Nama’s funding to debtors and receivers as it aims to help finance 20,000 new homes is “at appropriate market rates of interest”, Finance Minister Michael Noonan has said.
Following the announcement last December of Nama’s plan to finance the building of the homes, a complaint was submitted to the European Commission’s Competition Directorate by a number of property developers, who claimed the financing by the Government agency raised issues about state aid.
The five builders – New Generation Homes, MKN Properties, David Daly, Paddy McKillen and Michael O’Flynn - argued when the State received EU approval in 2009 to establish Nama the goal of the agency was to help repair the balance sheets of the banks, and the agency has now gone beyond its remit.
The complaint also stated Nama enjoys a number of competitive advantages because its finance costs are considerably lower than those of private sector operators.
However, in a written Dáil reply to Fianna Fáil finance spokesperson Michael McGrath, Minister Noonan said “the rates offered to Nama debtors and receivers by Nama are unrelated to Nama’s own funding cost”.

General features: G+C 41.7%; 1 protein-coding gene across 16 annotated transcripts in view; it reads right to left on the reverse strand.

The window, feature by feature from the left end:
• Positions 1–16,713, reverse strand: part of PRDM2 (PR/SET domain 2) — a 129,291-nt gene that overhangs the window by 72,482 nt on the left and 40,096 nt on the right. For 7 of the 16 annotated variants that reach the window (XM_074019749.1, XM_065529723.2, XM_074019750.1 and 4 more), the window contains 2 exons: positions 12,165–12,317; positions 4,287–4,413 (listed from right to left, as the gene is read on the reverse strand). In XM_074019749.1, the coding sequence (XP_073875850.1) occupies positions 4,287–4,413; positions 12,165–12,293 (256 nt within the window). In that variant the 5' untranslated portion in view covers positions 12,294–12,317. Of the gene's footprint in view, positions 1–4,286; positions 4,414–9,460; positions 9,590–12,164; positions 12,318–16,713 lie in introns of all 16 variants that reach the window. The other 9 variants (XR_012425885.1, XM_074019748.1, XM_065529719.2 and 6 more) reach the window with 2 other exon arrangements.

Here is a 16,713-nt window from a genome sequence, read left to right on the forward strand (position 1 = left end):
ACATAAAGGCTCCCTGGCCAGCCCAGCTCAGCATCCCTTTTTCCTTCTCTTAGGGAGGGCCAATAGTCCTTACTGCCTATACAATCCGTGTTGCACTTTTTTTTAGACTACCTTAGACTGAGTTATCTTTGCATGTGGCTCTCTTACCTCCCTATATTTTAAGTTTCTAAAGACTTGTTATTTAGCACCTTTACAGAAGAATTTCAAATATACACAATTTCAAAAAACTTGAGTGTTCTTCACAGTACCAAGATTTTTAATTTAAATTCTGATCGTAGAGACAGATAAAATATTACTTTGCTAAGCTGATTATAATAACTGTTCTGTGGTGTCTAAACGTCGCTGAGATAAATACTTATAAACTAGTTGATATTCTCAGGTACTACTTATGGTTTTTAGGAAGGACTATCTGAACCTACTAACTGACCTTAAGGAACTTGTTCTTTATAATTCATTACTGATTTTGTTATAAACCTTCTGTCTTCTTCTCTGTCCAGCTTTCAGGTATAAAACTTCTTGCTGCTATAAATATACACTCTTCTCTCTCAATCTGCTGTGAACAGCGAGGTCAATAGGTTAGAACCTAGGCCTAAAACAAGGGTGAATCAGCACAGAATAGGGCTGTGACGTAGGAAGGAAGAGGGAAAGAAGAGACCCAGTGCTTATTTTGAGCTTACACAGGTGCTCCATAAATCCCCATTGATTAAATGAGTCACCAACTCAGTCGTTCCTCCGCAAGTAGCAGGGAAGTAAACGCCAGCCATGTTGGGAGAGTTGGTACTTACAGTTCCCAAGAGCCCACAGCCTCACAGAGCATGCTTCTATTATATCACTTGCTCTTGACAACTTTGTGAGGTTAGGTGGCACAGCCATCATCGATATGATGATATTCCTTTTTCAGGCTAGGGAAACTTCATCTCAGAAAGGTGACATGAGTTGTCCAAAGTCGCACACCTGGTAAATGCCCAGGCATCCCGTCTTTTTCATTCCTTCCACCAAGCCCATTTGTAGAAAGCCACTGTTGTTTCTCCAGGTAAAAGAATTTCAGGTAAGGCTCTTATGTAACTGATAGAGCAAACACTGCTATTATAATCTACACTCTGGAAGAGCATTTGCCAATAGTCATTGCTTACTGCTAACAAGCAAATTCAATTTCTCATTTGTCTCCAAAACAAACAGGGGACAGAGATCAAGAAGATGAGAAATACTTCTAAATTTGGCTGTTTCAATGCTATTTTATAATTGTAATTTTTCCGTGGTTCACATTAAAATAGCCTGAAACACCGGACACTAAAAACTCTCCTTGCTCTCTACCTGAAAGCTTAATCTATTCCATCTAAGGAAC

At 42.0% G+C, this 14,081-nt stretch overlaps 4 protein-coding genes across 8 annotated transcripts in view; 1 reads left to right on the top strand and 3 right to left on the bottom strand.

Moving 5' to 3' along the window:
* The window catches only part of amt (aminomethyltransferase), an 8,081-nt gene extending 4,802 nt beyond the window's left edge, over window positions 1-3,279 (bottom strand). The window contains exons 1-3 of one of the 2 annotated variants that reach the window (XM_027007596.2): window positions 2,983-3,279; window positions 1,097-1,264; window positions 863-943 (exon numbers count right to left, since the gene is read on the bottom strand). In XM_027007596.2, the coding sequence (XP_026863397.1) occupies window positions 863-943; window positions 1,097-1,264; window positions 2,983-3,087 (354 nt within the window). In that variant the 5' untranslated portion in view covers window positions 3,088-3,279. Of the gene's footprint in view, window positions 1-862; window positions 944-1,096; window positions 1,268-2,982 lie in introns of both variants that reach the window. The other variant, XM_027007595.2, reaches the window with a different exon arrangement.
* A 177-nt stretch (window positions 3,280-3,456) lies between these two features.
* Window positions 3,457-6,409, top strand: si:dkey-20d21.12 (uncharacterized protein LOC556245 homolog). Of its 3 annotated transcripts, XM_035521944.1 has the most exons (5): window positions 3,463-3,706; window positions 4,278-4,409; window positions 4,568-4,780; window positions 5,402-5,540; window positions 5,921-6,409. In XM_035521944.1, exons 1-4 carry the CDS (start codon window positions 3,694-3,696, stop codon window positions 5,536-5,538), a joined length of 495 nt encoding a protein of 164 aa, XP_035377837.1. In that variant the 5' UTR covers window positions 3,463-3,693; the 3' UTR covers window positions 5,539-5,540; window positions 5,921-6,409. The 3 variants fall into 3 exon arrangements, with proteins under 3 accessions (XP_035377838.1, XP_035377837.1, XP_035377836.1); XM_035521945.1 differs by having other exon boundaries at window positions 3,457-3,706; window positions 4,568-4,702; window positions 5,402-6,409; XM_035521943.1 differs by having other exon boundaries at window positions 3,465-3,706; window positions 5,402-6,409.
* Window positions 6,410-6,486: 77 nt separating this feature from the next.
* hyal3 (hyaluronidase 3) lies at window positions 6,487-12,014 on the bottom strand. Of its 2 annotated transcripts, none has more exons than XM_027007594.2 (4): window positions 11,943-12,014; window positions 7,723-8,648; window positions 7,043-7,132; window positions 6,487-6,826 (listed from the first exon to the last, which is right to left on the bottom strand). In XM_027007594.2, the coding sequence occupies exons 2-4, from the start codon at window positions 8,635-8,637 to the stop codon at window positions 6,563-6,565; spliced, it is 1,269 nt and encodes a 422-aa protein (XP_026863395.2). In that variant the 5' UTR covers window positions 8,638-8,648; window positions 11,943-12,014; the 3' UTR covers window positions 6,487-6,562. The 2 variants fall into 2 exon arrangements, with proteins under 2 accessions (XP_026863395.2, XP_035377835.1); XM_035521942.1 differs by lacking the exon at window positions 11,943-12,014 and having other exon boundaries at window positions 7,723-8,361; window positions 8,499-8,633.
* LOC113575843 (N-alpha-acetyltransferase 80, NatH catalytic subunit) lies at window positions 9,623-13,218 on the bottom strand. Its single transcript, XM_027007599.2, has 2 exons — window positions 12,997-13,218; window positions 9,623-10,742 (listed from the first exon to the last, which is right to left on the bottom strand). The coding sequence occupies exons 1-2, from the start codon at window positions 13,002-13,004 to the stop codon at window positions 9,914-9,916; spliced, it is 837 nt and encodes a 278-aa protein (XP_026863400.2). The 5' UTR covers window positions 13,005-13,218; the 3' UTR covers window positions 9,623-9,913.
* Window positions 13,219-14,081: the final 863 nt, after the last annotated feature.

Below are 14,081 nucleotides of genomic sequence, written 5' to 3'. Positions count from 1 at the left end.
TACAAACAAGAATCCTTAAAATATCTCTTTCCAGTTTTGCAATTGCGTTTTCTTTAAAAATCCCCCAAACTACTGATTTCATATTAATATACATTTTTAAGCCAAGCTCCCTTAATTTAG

“Where NAMA provides funding to facilitate development by its debtors or receivers, it is provided at appropriate market rates of interest,” he said.
Minister Noonan said Nama has produced detailed evidence, through the Department of Finance on the complaint to the EU Competition Directorate.
He said: “Department of Finance and Nama officials also have met with DG Comp [the directorate] to discuss this evidence and DG Comp’s questions in detail. Senior Department officials maintain an open dialogue with DG Comp as they progress their work.”
“The clear intention of Nama’s residential funding initiative is to enhance returns over and above any other viable strategy, provide funding on terms comparable to those available elsewhere in the market and ensure there is no impact on competition more generally,” the minister said. He said the Commission had not yet reached a decision.
Deputy McGrath said: ”There is a lot at stake in relation to this case. An adverse finding from the European Commission on this could have very serious consequences for Nama and indeed the State.
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